Platforms: PC | PS4 (tested) | Xbox One | PS3 | Xbox 360
Developers: Ubisoft Montreal
You could have been forgiven for forgetting that Assassin's Creed III had "assassin" in the title. There was one example, maybe two if you squinted, of some actual assassinating in Connor's adventure. For the most part, it was a bloated mess, punctuated by lengthy fetch quests, instafail linear sections, and walking lengthy distances as colonial luminaries delivered historical lectures in audio that kept fading in and out of earshot. To be honest, we've rather been lamenting the series' slow abandonment of freeform assassinations, but it appears that the decline of stealthy sandbox murder-plotting might be at an end.
Black Flag is bringing them back in a big way.
Ubisoft have expanded Edward's set of clandestine tools. The blowpipe is particularly fun, sending guards to sleep or, better yet, sending them into a berserk frenzy whereupon they promptly attack their chums. But by far the most welcome change, is that Edward won't prematurely reveal himself when he performs ranged attacks or attempts to skewer a nearby guard. Gone are the days of a professional security type coming over to investigate, lured into the perfect position for a sly and stealthy assassination, only for our murderous protagonist to stand up as if to shout surprise, wrecking the "Avoid Detection" objective, and completing his grisly business almost insultingly visible to all. Now Edward can grab people from the bushes, whistling from leafy cover and snatching guards unaware without tripping the detection meter. The same goes for darts and guns and knives.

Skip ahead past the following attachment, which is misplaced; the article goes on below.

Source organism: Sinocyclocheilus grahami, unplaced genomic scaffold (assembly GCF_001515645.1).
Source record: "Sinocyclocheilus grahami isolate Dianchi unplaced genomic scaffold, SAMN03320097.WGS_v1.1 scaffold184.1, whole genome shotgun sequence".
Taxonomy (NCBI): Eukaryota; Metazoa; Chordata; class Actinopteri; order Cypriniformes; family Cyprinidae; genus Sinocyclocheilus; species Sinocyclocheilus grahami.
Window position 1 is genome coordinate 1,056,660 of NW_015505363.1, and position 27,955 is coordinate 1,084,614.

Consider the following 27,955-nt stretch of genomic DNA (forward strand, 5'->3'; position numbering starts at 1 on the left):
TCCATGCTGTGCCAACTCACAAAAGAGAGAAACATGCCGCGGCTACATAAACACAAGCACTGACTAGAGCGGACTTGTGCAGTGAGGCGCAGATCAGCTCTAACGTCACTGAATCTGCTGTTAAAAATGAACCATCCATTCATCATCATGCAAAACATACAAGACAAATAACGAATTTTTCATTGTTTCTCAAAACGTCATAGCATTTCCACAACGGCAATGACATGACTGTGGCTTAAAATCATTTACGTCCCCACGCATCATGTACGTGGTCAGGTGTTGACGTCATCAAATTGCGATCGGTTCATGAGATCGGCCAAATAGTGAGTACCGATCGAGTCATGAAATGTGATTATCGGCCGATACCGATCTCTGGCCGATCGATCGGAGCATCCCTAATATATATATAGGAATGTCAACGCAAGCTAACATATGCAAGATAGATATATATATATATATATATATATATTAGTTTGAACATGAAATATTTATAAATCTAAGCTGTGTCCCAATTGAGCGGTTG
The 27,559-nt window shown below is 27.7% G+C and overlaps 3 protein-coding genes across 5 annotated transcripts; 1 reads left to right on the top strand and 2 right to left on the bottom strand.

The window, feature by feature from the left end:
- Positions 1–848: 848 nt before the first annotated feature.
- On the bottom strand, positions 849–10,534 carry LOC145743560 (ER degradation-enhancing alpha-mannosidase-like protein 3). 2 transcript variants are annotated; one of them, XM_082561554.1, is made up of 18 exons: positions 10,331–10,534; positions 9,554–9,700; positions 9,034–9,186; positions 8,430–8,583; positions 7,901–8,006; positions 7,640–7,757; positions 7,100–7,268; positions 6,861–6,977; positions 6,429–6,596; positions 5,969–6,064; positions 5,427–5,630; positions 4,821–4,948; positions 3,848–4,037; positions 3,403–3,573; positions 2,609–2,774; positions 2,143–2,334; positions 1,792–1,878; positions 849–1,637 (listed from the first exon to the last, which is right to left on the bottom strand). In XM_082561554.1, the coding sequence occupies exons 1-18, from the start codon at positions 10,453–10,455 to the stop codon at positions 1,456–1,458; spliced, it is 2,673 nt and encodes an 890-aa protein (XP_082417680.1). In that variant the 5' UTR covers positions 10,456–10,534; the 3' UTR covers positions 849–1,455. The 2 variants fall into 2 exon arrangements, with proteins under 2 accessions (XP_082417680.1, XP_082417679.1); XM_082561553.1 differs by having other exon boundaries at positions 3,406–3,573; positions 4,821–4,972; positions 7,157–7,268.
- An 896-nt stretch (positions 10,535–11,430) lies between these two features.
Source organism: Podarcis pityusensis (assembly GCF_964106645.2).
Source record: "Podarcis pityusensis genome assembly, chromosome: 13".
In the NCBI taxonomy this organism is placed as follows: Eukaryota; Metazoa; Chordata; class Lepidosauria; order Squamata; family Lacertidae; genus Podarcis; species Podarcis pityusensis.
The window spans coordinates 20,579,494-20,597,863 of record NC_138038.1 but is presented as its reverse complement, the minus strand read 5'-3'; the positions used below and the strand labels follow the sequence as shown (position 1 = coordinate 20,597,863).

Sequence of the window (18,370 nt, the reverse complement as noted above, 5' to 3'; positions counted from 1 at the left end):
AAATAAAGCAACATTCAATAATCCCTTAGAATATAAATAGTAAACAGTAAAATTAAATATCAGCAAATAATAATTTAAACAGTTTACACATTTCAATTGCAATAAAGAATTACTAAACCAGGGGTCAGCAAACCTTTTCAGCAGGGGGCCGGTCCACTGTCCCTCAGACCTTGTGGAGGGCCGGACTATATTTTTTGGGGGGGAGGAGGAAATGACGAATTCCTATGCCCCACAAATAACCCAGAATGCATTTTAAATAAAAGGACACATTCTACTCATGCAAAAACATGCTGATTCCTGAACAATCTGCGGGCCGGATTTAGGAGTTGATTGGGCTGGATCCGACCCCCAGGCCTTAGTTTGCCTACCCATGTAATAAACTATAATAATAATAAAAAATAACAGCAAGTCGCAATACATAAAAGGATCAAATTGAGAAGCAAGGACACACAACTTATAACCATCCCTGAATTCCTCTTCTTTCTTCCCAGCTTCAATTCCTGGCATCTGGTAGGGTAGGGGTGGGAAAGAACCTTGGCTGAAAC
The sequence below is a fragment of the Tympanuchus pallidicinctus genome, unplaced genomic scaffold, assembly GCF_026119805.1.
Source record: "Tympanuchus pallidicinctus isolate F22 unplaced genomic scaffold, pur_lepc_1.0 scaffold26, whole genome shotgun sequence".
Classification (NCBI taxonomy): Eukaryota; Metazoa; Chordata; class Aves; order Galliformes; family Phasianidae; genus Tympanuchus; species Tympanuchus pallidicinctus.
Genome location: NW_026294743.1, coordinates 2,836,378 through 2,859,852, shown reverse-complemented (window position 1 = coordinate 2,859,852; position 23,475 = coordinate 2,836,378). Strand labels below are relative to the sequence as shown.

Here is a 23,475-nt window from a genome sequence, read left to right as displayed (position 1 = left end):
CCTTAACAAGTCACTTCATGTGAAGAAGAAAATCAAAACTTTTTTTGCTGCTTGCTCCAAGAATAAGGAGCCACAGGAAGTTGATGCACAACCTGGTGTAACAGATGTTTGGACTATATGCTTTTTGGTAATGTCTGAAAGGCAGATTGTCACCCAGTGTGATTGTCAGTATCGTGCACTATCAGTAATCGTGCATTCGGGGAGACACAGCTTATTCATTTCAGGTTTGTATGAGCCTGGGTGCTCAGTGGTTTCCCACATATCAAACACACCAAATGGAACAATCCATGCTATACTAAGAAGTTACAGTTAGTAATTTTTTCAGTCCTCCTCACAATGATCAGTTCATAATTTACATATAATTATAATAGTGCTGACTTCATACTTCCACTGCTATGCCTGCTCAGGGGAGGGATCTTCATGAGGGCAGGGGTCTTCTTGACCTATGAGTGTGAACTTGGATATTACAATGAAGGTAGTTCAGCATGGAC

Should fighting your way out r through be the only option ((or maybe you've had it with stealth for a bit and crave some mayhem --we've all been there), combat is smoother than before, closer to the finesse Rocksteady introduced with their Arkham games rather than the clunky madness that plagued Altair's attempts at swordplay. There are some truly crunchy, impactful new finishers, but Edward has also retained Connor's fluidity, and assassinating on the move is still incredibly satisfying. Hopefully, though, perennial open combat will be a thing of the past, stealth fans.
Eagle Vision will now tag guards if you focus on them for a split-second or two, meaning that keeping track of patrols can make for relatively non-violent progression. Emerging from a jungle packed with marksmen in treetop lookouts (the challenge has been increased to help facilitate an array of approaches to a situation -- sometimes open combat is seriously, mortally, inadvisable), we arrived at an expansive beach with our target located on the ship at the end of a jetty packed with guards. We lured a guard towards a hidden door and choked the life out of him before sneaking into a nearby patch of ferns, whistling to his mates, and introducing them to our wrist blades.
The snappily edited video Ubisoft have already made of this particular section shows Edward hurtling along the dock and killing two guards at the end of the pier simultaneously. We decided not to do that. taking out one of the more isolated guards towards the east end of the beach with a sleep dart, we plunged into the water, waiting for patrolling guards on the jetty to turn their backs so we could swim on, ducking underwater when they came too close. The ship was easily scaled, Edward hanging from the side, waiting for the target to draw near. A little scramble up the rigging to gain some height, and we leapt down upon our mark, nabbing the optional "Air Assassination" objective in the process.
Those short ten minutes of gameplay were more satisfying than anything I experienced in all thirty-six of the hours I sunk into Assassin's Creed III.